Natural Gas STAR Partner Update
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In this issue:
- Upcoming Annual Implementation Workshop Preview
- Natural Gas STAR Annual Reporting
- International Activities in Ecuador and The Ukraine
- Welcome to New Natural Gas STAR Partners
- Recent Events
- In The News
- Contact Us
The Natural Gas STAR Program provides information on cost-effective methane emission reduction opportunities through a variety of documents, including Lessons Learned Studies, Partner Reported Opportunities Fact Sheets, Technical Presentations, and Partner Update articles. To learn more, visit the Recommended Technologies and Practices page.
Both Natural Gas STAR and Natural Gas STAR International Partners must submit annual reports documenting the past calendar year’s methane emissions reduction activities. By reporting emission reduction activities, companies build a lasting record of their accomplishments that can be shared with peers, customers, the public, and other interested stakeholders. Companies can also report methane reduction activities from past years if they have not been reported to the Natural Gas STAR Program previously.
Natural Gas STAR has various templates and tools to assist Partners with annual reporting:
- The standard reporting forms are available, in both PDF and MS Word, at http://www.epa.gov/gasstar/tools/program-forms.html.
- There is also an online reporting system through which Partners can quickly and easily submit annual methane emissions reduction data to EPA, at https://EPAGasSTAR-reporting.icfwebservices.com
If you need general assistance, please contact your assigned EPA Program Manager or STAR Service Representative. If you need assistance with the online reporting system, please contact ICF technical support staff member Julie Arthur at email@example.com.
Partners Continue to Reduce Methane Emissions
Each year, Natural Gas STAR collects information on the emission reduction activities undertaken by Partners during the previous calendar year, thereby creating a permanent record of their voluntary accomplishments in reducing methane emissions. While information is still currently being collected on 2012 calendar year activities, in 2011 Natural Gas STAR and Natural Gas STAR International Partners reported over 93.3 billion cubic feet (Bcf) in methane emission reductions!
U.S. Reductions in 2011
Domestic Partners reduced 85.9 Bcf of methane emissions in 2011. The oil and gas production sector reported the largest reductions, accounting for 87 percent of the total reductions. The emissions reduction breakdown by each sector (Production, Gathering and Processing, Transmission, and Distribution) can be seen in the pie chart.
Examples of technologies and practices used to reduce methane emissions included:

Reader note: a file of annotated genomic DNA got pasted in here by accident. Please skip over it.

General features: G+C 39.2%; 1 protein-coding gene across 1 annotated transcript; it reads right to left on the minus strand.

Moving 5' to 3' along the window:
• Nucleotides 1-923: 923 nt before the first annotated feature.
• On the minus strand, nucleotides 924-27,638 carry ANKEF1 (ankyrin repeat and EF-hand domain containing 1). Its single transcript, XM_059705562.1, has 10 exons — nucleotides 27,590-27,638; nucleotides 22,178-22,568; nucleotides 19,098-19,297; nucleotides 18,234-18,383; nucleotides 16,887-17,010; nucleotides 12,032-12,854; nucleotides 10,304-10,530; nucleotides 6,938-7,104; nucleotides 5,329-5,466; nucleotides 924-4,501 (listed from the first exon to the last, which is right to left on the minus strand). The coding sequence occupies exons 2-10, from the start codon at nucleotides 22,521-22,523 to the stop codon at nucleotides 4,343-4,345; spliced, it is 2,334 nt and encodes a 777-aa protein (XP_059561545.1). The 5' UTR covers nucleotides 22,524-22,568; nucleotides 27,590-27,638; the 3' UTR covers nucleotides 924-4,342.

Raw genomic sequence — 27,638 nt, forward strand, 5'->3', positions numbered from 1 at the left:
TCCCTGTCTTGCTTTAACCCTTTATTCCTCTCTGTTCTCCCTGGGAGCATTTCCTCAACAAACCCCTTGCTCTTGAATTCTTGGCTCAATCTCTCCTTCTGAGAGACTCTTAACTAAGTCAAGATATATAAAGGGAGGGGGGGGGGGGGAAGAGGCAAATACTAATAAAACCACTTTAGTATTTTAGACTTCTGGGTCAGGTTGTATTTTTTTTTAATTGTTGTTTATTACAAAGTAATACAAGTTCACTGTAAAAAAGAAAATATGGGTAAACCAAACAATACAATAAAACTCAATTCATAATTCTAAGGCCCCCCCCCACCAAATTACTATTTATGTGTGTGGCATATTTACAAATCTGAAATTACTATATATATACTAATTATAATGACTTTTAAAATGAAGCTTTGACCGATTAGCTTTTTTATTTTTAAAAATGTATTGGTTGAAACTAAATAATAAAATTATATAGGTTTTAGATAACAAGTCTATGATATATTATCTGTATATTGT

- Replacement of high-bleed pneumatic devices
- Replacement of reciprocating engines at compressor stations with gas turbines
- Installation of flash tank separators on glycol dehydrators
- Implementation of third-party damage prevention programs
Emissions reductions are achieved primarily through use of proven technologies to capture natural gas that would normally escape to the air from wells, storage tanks, and other equipment. These reductions result in significant environmental benefit by reducing methane, a potent greenhouse gas, as well as reducing volatile organic compound (VOC) emissions, a precursor to ground level ozone pollution.
Natural Gas STAR International Partners reported 7.4 Bcf in methane emissions reductions for a cumulative total of 85.2 Bcf since the inception of Natural Gas STAR International Program. To date, international Partners have undertaken methane emissions reduction activities in Argentina, Brazil, Canada, Chile, Equatorial Guinea, India, Nigeria, and Poland. For 2011, these companies reported methane emissions reductions from the implementation of 23 technologies and practices.
Ukrtransgaz Reduces Methane Emissions
In 2012, Ukrainian gas transportation system operator Ukrtransgaz announced its efforts to improve infrastructure and is achieving a reduction in methane losses. Strategically located between Russia and its Western and Central European neighbors, the Ukrainian natural gas pipeline system transports the largest share of Russian gas exported to the region. Both the volume of gas transported and the existing system infrastructure create important opportunities for methane mitigation projects.
As one of the 14 countries that founded Methane to Markets in 2004 (the predecessor to GMI), Ukraine has collaborated with EPA and the Natural Gas STAR Program since 2007 to identify methane emissions reduction opportunities and implement projects in the natural gas sector. The Ministry of Fuel and Energy of Ukraine endorsed the joint action and signed a protocol to establish a working group to assess potential investment in methane leak mitigation. This led to Naftogaz (Ukrtransgaz’s parent company) joining EPA’s Natural Gas STAR International.